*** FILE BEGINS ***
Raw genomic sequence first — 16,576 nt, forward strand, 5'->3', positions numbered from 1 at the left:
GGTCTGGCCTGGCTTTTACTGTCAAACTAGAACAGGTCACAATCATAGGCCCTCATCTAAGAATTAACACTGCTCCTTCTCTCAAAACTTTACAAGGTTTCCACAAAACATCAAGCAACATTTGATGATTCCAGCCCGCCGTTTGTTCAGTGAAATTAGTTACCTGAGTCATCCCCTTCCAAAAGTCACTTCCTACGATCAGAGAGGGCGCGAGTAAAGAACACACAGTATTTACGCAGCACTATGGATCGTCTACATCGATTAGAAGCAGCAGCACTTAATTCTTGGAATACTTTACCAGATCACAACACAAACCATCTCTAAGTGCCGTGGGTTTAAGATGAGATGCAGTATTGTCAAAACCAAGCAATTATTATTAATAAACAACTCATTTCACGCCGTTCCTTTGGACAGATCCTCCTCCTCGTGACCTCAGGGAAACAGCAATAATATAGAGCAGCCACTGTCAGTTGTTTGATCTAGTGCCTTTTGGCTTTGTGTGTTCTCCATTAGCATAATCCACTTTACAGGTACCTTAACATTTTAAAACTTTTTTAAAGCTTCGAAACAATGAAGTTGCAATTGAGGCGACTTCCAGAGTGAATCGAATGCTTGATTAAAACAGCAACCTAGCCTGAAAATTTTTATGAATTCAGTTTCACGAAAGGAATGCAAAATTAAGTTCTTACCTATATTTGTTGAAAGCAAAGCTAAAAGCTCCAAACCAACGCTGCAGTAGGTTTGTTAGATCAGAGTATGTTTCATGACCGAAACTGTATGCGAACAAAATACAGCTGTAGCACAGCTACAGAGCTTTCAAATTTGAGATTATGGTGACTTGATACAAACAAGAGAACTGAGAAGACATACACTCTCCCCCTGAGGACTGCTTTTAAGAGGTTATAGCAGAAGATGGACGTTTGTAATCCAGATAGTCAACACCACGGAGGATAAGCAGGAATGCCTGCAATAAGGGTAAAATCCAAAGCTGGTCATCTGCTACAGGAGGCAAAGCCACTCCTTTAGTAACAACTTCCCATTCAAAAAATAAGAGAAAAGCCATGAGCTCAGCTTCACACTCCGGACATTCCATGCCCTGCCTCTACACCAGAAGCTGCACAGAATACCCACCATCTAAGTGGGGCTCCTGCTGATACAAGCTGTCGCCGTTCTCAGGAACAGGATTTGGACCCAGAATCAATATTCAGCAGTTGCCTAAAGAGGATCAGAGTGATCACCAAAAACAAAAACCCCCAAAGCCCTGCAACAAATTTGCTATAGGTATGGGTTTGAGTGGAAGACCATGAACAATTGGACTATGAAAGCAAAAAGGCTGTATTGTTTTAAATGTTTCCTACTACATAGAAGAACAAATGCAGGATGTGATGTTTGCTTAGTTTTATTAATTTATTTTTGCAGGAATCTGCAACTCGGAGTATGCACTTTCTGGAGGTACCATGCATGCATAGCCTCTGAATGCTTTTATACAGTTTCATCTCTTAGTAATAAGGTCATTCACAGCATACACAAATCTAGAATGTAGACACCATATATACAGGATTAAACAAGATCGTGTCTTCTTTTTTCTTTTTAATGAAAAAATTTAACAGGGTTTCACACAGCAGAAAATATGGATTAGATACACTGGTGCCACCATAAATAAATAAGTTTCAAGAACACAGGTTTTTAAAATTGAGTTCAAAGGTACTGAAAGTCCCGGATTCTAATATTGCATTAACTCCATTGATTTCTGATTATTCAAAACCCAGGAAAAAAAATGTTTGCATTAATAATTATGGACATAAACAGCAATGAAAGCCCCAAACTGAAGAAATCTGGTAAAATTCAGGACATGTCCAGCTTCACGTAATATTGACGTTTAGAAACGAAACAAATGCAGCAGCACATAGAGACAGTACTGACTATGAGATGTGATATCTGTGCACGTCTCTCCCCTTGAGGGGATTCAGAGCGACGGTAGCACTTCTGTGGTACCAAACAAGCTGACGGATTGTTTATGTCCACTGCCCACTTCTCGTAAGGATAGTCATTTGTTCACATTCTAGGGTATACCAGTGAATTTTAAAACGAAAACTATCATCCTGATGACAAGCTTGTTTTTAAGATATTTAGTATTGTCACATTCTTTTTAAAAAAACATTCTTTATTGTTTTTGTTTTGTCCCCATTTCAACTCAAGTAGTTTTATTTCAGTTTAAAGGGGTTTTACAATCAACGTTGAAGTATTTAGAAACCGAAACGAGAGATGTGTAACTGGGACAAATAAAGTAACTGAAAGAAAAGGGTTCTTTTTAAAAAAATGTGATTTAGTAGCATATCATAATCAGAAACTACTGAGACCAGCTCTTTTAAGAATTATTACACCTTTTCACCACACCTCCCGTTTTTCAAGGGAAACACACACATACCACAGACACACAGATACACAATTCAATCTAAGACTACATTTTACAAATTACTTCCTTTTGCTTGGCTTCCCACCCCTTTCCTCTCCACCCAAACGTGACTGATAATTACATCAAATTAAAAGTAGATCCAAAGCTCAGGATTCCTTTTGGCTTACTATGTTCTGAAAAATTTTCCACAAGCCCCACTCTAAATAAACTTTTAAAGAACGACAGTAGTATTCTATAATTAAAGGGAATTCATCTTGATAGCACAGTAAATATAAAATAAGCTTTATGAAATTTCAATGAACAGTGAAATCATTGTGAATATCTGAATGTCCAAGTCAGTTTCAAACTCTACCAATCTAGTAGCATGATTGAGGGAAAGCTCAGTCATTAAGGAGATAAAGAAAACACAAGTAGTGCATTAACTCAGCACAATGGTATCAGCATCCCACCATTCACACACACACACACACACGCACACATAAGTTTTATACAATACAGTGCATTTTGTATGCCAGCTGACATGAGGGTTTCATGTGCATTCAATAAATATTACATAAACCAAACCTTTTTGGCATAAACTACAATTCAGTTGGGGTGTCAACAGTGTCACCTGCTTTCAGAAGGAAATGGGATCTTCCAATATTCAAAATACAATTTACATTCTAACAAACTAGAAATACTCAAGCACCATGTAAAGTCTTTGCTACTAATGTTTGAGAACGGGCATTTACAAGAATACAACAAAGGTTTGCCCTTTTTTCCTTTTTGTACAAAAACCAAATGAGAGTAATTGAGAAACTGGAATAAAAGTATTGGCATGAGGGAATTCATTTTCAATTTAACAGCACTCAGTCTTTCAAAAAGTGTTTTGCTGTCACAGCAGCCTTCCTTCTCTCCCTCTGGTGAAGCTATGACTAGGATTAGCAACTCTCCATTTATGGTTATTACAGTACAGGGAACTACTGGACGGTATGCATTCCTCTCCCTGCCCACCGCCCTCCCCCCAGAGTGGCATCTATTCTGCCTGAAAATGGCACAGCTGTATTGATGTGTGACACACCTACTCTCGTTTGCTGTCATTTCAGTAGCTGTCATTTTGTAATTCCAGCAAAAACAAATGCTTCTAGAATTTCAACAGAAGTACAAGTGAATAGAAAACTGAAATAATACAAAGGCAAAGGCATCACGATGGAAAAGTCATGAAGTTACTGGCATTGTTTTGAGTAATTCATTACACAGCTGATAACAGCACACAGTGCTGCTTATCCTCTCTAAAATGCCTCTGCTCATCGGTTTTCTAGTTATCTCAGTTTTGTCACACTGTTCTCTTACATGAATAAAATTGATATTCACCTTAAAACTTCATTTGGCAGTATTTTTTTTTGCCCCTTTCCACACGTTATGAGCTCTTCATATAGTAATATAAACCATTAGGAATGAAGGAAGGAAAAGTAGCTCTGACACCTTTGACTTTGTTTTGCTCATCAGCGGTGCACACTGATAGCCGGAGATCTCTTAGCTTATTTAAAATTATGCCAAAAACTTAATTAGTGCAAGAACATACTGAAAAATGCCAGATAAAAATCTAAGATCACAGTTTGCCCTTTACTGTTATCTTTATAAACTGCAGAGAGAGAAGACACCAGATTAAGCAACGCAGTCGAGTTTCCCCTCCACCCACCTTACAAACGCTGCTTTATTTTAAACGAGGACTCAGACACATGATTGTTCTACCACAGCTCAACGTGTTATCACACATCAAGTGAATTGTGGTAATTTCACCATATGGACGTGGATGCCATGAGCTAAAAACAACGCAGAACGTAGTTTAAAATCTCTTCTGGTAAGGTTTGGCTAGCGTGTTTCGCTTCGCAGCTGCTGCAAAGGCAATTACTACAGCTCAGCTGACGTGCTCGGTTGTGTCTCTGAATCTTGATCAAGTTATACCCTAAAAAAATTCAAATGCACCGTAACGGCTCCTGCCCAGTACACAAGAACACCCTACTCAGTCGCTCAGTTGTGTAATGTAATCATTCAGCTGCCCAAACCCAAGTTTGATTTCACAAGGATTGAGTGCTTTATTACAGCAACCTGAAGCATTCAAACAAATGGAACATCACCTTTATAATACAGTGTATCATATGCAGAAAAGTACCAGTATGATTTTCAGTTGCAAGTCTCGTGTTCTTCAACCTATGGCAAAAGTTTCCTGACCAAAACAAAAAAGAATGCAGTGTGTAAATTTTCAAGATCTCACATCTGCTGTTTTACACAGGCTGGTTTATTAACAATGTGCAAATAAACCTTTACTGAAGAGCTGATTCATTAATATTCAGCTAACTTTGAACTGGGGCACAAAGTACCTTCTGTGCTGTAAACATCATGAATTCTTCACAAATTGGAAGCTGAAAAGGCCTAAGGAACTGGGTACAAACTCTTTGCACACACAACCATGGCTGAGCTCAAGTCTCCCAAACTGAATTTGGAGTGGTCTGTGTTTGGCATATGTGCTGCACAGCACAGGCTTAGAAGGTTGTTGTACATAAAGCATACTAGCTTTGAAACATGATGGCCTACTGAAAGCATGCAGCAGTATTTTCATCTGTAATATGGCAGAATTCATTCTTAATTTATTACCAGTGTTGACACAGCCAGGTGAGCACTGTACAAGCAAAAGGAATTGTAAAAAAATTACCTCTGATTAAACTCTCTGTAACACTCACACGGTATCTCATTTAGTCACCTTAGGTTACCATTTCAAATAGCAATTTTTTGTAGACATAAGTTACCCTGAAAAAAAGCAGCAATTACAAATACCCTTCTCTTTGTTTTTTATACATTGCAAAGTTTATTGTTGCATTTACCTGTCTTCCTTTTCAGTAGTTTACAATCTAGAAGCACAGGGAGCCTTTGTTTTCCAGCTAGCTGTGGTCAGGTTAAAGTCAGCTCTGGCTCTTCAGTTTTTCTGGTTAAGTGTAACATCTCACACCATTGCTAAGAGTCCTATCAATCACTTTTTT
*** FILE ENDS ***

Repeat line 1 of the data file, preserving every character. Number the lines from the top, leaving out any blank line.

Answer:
Raw genomic sequence first — 16,576 nt, forward strand, 5'->3', positions numbered from 1 at the left: